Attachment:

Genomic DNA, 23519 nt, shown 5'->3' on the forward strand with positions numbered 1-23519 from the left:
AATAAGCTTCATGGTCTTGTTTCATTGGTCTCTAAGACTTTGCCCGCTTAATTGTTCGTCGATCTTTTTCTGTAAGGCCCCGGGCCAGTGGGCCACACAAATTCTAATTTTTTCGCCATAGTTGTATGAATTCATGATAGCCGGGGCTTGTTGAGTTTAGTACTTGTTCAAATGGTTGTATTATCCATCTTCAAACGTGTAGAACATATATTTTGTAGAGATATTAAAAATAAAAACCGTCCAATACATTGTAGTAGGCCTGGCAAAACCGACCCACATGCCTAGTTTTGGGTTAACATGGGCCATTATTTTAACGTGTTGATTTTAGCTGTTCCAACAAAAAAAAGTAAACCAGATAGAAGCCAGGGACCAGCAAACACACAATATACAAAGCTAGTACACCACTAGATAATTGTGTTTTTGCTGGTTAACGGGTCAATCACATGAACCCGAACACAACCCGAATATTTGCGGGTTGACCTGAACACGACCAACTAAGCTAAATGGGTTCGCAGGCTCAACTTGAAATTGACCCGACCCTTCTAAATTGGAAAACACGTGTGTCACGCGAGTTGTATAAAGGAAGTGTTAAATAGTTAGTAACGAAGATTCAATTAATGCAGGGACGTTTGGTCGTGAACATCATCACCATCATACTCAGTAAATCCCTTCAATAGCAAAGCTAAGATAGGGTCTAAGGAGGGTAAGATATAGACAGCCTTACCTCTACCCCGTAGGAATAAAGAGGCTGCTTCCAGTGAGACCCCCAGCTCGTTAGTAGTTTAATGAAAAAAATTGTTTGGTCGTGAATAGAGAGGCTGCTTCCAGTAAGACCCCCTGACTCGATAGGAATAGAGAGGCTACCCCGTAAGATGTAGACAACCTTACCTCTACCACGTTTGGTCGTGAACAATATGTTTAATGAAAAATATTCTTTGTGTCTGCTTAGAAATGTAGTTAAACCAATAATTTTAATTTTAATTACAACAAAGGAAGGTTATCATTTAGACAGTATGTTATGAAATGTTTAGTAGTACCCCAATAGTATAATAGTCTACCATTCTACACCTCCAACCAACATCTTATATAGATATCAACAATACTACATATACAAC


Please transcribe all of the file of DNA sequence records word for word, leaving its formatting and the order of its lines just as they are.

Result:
Genomic DNA, 23519 nt, shown 5'->3' on the forward strand with positions numbered 1-23519 from the left:
AATAAGCTTCATGGTCTTGTTTCATTGGTCTCTAAGACTTTGCCCGCTTAATTGTTCGTCGATCTTTTTCTGTAAGGCCCCGGGCCAGTGGGCCACACAAATTCTAATTTTTTCGCCATAGTTGTATGAATTCATGATAGCCGGGGCTTGTTGAGTTTAGTACTTGTTCAAATGGTTGTATTATCCATCTTCAAACGTGTAGAACATATATTTTGTAGAGATATTAAAAATAAAAACCGTCCAATACATTGTAGTAGGCCTGGCAAAACCGACCCACATGCCTAGTTTTGGGTTAACATGGGCCATTATTTTAACGTGTTGATTTTAGCTGTTCCAACAAAAAAAAGTAAACCAGATAGAAGCCAGGGACCAGCAAACACACAATATACAAAGCTAGTACACCACTAGATAATTGTGTTTTTGCTGGTTAACGGGTCAATCACATGAACCCGAACACAACCCGAATATTTGCGGGTTGACCTGAACACGACCAACTAAGCTAAATGGGTTCGCAGGCTCAACTTGAAATTGACCCGACCCTTCTAAATTGGAAAACACGTGTGTCACGCGAGTTGTATAAAGGAAGTGTTAAATAGTTAGTAACGAAGATTCAATTAATGCAGGGACGTTTGGTCGTGAACATCATCACCATCATACTCAGTAAATCCCTTCAATAGCAAAGCTAAGATAGGGTCTAAGGAGGGTAAGATATAGACAGCCTTACCTCTACCCCGTAGGAATAAAGAGGCTGCTTCCAGTGAGACCCCCAGCTCGTTAGTAGTTTAATGAAAAAAATTGTTTGGTCGTGAATAGAGAGGCTGCTTCCAGTAAGACCCCCTGACTCGATAGGAATAGAGAGGCTACCCCGTAAGATGTAGACAACCTTACCTCTACCACGTTTGGTCGTGAACAATATGTTTAATGAAAAATATTCTTTGTGTCTGCTTAGAAATGTAGTTAAACCAATAATTTTAATTTTAATTACAACAAAGGAAGGTTATCATTTAGACAGTATGTTATGAAATGTTTAGTAGTACCCCAATAGTATAATAGTCTACCATTCTACACCTCCAACCAACATCTTATATAGATATCAACAATACTACATATACAAC